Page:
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A Comparative UX Analysis between Tabletop Games and their Digital Counterparts
Malmö University, Faculty of Technology and Society (TS), Department of Computer Science and Media Technology (DVMT).
Malmö University, Faculty of Technology and Society (TS), Department of Computer Science and Media Technology (DVMT).
Malmö University, Faculty of Technology and Society (TS), Department of Computer Science and Media Technology (DVMT).ORCID iD: 0000-0002-7738-1601
Malmö University, Faculty of Technology and Society (TS), Department of Computer Science and Media Technology (DVMT).ORCID iD: 0000-0003-3924-7484
2020 (English)In: Extended Abstracts of the 2020 Annual Symposium on Computer-Human Interaction in Play, Association for Computing Machinery (ACM), 2020, p. 301-305Conference paper, Published paper (Refereed)
Abstract [en]

As tabletop games are ported to digital versions to increase their accessibility, the expected User Experience (UX) might be degraded in the transition. This paper aims to understand how and why playing tabletop games differentiates depending on the platform. Seven tabletop games have been chosen from different genres with an official digital adaptation. Our approach has been to do a comparative analysis of both versions followed by a user study to analyze and measure the UX differences, measuring five key factors, Usability, Engagement, Social Connectivity, Aesthetics, and Enjoyment. Our results indicate that games that rely on imperfect information offer a much higher social connectivity and engagement when played around a table. Meanwhile, games relying on tile-placement offers higher usability and engagement when played digitally due to the assistance provided by the game. However, the physical versions got, in general, a higher rating than the digital versions in all key factors except slightly in the usability. Physical versions are the preferred options, but the digital versions' benefits, such as accessibility and in-game assistance, makes them relevant for further analysis.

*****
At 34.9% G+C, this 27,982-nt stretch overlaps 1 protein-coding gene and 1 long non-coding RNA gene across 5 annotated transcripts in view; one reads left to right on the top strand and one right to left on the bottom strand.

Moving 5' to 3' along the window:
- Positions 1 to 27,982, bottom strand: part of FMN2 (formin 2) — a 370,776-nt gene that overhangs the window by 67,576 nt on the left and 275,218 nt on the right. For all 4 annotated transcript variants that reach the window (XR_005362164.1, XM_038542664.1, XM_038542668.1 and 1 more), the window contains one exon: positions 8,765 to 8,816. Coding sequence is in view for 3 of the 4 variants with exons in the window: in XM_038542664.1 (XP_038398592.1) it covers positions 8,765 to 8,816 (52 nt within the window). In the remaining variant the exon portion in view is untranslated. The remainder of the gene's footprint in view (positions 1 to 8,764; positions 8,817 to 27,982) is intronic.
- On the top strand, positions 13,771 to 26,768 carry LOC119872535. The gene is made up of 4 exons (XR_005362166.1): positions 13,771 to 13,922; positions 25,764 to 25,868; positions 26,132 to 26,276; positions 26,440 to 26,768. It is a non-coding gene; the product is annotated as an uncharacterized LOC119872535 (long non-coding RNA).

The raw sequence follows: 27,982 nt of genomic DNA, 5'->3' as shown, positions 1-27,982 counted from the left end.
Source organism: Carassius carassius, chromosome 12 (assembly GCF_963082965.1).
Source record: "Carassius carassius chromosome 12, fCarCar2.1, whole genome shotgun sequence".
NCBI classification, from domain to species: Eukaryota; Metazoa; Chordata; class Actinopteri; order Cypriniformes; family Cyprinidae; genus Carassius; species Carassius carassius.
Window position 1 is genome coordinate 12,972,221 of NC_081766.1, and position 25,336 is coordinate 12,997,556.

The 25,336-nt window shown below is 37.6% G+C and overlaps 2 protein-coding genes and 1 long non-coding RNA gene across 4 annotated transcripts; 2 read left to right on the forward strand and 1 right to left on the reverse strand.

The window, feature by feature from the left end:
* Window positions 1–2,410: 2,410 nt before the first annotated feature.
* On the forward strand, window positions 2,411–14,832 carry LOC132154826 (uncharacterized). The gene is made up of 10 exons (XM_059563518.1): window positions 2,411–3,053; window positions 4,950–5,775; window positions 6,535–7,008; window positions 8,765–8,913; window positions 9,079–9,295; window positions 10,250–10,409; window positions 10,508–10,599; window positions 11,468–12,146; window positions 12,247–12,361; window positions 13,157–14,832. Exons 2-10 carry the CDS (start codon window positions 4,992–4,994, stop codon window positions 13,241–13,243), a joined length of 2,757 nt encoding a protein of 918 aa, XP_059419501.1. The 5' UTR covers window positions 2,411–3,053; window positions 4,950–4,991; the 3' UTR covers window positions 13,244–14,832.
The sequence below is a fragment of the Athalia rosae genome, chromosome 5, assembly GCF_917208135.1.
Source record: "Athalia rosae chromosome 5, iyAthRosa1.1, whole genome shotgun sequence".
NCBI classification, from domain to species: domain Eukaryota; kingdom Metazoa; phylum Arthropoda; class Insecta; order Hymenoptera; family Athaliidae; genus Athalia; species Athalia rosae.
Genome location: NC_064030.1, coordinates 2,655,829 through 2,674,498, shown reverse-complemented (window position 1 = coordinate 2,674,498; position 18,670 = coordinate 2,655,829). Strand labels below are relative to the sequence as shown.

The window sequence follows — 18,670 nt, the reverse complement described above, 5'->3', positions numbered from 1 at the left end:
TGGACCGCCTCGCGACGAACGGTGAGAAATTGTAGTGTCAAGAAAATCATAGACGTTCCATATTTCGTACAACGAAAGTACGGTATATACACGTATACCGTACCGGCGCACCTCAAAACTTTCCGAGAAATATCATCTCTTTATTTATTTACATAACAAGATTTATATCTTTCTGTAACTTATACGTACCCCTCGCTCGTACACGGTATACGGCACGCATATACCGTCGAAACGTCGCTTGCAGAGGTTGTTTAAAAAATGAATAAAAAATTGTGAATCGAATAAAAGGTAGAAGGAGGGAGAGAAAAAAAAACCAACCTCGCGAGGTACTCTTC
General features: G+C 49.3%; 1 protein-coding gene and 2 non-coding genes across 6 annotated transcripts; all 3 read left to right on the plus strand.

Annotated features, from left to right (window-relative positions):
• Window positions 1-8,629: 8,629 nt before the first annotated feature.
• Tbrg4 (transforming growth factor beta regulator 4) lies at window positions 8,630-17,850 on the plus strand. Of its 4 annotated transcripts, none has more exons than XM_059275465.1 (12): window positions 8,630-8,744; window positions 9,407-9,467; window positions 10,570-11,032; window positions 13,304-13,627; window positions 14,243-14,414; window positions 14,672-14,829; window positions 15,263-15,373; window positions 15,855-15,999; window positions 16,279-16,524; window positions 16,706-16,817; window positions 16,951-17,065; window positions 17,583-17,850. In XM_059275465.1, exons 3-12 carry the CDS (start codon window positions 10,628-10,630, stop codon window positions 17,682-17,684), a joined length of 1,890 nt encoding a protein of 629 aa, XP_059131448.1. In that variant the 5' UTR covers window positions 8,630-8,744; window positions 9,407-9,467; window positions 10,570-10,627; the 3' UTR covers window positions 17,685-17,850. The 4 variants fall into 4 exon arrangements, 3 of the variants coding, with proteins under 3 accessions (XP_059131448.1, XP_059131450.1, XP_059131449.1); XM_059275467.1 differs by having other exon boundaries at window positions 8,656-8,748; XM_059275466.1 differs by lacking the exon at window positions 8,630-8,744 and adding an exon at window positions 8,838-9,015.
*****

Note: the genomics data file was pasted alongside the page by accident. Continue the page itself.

Place, publisher, year, edition, pages
Association for Computing Machinery (ACM), 2020. p. 301-305
National Category
Computer Sciences
Identifiers
URN: urn:nbn:se:mau:diva-51836DOI: 10.1145/3383668.3419899Scopus ID: 2-s2.0-85096774622ISBN: 978-1-4503-7587-0 (electronic)OAI: oai:DiVA.org:mau-51836DiVA, id: diva2:1662346
Conference
CHI PLAY '20: The Annual Symposium on Computer-Human Interaction in Play, Virtual Event Canada, November 2 - 4, 2020
Available from: 2022-05-31 Created: 2022-05-31 Last updated: 2024-02-05Bibliographically approved

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Alvarez, AlbertoFont, Jose

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